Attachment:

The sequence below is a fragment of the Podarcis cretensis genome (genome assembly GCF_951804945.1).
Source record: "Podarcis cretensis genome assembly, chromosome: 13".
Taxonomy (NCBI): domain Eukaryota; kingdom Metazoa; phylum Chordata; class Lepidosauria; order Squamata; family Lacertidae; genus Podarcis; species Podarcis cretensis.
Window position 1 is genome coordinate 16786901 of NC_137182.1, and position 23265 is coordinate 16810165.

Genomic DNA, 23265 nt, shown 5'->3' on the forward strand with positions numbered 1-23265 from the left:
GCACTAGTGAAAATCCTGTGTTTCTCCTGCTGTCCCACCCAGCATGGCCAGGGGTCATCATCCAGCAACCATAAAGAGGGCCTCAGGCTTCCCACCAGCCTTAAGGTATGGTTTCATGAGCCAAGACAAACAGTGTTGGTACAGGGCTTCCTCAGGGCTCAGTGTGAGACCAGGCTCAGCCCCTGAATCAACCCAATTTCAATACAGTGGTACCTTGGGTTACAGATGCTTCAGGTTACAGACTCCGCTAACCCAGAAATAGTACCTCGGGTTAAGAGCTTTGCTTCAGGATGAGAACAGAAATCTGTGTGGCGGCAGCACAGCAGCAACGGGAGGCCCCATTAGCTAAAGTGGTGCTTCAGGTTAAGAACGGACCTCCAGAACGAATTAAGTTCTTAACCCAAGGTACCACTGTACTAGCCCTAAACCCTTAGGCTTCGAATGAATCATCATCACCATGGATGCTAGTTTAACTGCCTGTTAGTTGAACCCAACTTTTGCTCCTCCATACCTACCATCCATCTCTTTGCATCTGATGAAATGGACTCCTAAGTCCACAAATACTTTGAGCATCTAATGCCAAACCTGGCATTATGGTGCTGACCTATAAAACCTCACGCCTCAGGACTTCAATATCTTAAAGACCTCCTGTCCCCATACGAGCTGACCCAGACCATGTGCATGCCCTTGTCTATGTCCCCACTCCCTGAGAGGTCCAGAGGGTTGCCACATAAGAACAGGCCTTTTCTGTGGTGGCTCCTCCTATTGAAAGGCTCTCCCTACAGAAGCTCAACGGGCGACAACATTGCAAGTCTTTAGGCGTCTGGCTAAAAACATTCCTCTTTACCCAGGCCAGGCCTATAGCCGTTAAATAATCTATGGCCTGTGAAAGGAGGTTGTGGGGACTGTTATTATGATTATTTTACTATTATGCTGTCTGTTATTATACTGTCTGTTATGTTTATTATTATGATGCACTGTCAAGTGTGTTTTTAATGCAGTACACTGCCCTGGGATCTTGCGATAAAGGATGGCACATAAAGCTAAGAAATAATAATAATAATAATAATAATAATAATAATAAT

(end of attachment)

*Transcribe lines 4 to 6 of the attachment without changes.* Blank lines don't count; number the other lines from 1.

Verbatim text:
Window position 1 is genome coordinate 16786901 of NC_137182.1, and position 23265 is coordinate 16810165.

Genomic DNA, 23265 nt, shown 5'->3' on the forward strand with positions numbered 1-23265 from the left:
GCACTAGTGAAAATCCTGTGTTTCTCCTGCTGTCCCACCCAGCATGGCCAGGGGTCATCATCCAGCAACCATAAAGAGGGCCTCAGGCTTCCCACCAGCCTTAAGGTATGGTTTCATGAGCCAAGACAAACAGTGTTGGTACAGGGCTTCCTCAGGGCTCAGTGTGAGACCAGGCTCAGCCCCTGAATCAACCCAATTTCAATACAGTGGTACCTTGGGTTACAGATGCTTCAGGTTACAGACTCCGCTAACCCAGAAATAGTACCTCGGGTTAAGAGCTTTGCTTCAGGATGAGAACAGAAATCTGTGTGGCGGCAGCACAGCAGCAACGGGAGGCCCCATTAGCTAAAGTGGTGCTTCAGGTTAAGAACGGACCTCCAGAACGAATTAAGTTCTTAACCCAAGGTACCACTGTACTAGCCCTAAACCCTTAGGCTTCGAATGAATCATCATCACCATGGATGCTAGTTTAACTGCCTGTTAGTTGAACCCAACTTTTGCTCCTCCATACCTACCATCCATCTCTTTGCATCTGATGAAATGGACTCCTAAGTCCACAAATACTTTGAGCATCTAATGCCAAACCTGGCATTATGGTGCTGACCTATAAAACCTCACGCCTCAGGACTTCAATATCTTAAAGACCTCCTGTCCCCATACGAGCTGACCCAGACCATGTGCATGCCCTTGTCTATGTCCCCACTCCCTGAGAGGTCCAGAGGGTTGCCACATAAGAACAGGCCTTTTCTGTGGTGGCTCCTCCTATTGAAAGGCTCTCCCTACAGAAGCTCAACGGGCGACAACATTGCAAGTCTTTAGGCGTCTGGCTAAAAACATTCCTCTTTACCCAGGCCAGGCCTATAGCCGTTAAATAATCTATGGCCTGTGAAAGGAGGTTGTGGGGACTGTTATTATGATTATTTTACTATTATGCTGTCTGTTATTATACTGTCTGTTATGTTTATTATTATGATGCACTGTCAAGTGTGTTTTTAATGCAGTACACTGCCCTGGGATCTTGCGATAAAGGATGGCACATAAAGCTAAGAAATAATAATAATAATAATAATAATAATAATAATAAT